Cross-national biotech governance One issue that emerged strongly from the 2002/03 food crisis was the need for regional harmonisation of biosafety regulations Even before, the regional policy platforms were awash with calls for: cooperation, coordination, integration, coherence, regional frameworks, removal of cross-national barriers among other aspirations Many players have sought to champion this emergence of a regional framework; including SADC, NEPAD, African Union, some civil society organisations, academics and even the private sector A number of reasons were advanced as to why harmonisation would be desirable; e.g., reducing regulatory costs, building economies of scale, the imperative of shared histories and borders, among others All this in the backdrop of different levels of use and capacities for biotech development and governance
Overview biotech crop planting and biosafety systems None Trials Commercial Laws, no trials Biotech commercial South Africa -corn, cotton, soybeans Burkina Faso – Bt-cotton Biotech on trial Zimbabwe – cotton, corn Kenya - cotton Egypt – cotton & corn Burkina Faso Kenya Malawi Egypt South Africa Lack of biosafety regulations viewed as the biggest limitation to biotech growth Obtaining accurate information on status is a challenge
The study Seeking to understand whether and how the cross-national governance agenda was/not emerging A two-level case study of the SADC region and three supranational organisations (representing some of the key actors behind this agenda) A multi-method approach was used in data gathering... including document reviews, interviews and participant observation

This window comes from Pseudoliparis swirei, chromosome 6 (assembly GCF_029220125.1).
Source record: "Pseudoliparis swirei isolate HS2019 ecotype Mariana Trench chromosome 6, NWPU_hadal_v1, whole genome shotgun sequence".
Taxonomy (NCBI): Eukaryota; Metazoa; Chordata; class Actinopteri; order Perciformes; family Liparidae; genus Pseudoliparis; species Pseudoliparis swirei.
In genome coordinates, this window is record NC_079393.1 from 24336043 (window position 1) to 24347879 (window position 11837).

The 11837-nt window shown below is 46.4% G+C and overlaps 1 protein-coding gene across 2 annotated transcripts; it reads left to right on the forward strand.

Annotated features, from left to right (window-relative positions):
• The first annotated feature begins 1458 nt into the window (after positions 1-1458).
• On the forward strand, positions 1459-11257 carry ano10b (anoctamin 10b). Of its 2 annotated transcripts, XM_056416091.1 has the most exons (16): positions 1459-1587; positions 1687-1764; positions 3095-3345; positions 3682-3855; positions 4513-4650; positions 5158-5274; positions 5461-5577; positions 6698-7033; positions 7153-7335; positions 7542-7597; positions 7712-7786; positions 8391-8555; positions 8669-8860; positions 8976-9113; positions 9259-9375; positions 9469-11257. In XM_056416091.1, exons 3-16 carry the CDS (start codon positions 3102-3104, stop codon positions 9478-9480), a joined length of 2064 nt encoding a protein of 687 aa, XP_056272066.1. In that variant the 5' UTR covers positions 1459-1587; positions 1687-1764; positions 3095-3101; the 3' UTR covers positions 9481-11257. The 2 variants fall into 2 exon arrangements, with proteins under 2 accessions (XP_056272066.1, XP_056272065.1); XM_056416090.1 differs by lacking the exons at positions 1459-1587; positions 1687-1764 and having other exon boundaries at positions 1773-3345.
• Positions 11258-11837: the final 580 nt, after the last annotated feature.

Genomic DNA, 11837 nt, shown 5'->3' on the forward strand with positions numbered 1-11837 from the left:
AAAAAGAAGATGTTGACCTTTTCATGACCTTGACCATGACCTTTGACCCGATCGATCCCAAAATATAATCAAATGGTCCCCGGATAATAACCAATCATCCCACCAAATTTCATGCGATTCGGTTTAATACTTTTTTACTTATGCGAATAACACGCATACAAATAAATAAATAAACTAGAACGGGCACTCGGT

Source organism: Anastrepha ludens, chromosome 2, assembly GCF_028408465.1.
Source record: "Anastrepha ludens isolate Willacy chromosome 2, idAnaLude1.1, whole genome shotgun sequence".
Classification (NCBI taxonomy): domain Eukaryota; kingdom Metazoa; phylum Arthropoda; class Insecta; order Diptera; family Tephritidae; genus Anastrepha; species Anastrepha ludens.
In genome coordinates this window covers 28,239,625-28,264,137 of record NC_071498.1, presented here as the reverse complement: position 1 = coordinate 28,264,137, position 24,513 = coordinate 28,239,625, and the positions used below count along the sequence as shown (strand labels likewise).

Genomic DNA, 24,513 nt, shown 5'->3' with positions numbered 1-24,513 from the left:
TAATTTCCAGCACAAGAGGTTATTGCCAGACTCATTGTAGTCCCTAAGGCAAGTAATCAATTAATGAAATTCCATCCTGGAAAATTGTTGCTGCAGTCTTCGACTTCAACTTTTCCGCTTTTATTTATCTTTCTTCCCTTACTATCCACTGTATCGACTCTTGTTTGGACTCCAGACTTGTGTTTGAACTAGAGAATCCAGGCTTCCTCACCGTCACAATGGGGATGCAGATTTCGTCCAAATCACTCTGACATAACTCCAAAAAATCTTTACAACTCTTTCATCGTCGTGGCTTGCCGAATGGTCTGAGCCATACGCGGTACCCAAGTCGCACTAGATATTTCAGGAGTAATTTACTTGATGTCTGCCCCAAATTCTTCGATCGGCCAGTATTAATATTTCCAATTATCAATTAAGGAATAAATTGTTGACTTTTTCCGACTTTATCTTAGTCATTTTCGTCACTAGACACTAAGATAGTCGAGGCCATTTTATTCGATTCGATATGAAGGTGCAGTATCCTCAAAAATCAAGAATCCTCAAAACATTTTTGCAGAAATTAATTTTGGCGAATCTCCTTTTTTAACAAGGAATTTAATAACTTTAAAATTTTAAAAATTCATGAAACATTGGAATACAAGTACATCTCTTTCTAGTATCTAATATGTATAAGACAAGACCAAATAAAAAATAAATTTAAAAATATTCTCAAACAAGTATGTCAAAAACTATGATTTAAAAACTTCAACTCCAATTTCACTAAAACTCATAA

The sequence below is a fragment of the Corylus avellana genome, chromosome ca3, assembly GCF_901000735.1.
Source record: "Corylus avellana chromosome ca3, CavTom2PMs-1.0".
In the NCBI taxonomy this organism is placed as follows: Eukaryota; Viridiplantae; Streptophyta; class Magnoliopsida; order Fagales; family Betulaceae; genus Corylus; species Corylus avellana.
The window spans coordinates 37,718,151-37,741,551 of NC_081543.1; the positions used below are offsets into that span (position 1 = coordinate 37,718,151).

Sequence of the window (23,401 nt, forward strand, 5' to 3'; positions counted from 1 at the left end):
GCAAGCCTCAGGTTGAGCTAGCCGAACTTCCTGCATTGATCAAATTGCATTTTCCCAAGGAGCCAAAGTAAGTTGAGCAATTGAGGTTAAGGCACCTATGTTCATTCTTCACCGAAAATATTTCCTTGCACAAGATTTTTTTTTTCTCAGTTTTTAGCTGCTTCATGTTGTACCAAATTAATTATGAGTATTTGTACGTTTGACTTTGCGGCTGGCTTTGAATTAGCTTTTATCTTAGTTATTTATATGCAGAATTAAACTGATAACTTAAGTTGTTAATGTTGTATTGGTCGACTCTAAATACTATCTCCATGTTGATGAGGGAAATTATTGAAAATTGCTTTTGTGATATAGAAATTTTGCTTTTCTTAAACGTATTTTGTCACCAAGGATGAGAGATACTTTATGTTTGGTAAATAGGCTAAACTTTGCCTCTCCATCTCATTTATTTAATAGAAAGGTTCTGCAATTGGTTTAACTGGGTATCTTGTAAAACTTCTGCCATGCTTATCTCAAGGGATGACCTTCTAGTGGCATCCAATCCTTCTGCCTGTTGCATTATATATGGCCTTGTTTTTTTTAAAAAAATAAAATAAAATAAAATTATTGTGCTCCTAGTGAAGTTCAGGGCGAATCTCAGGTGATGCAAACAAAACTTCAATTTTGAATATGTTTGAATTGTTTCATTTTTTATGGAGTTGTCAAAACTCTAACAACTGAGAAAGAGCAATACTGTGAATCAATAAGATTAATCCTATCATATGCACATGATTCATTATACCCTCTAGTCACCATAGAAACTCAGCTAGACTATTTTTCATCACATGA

Theoretical perspectives and data analysis Study employed a three-factor conceptual framework/model advanced by Busch and Jorgens (2005) Framework recognises policy convergence as resulting from cooperative harmonisation (supranational law and obligation), coercive imposition or diffusion of practices The study was informed by multiple theoretical perspectives, including governance, general systems theory, innovation systems, networks, sociology of expectations …
Some early illusions (with hindsight!!) Positive about being able to find out whether, to what extent and how the SNOs were influencing cross-national policy convergence Region – well-defined, simple, invariant, unproblematic, indivisible Sustained and accepted harmonisation agenda Unchartered and apolitical terrain Policy on sheet of blank paper Clear and uncontested boundaries This was the rhetoric in the formal space and in documents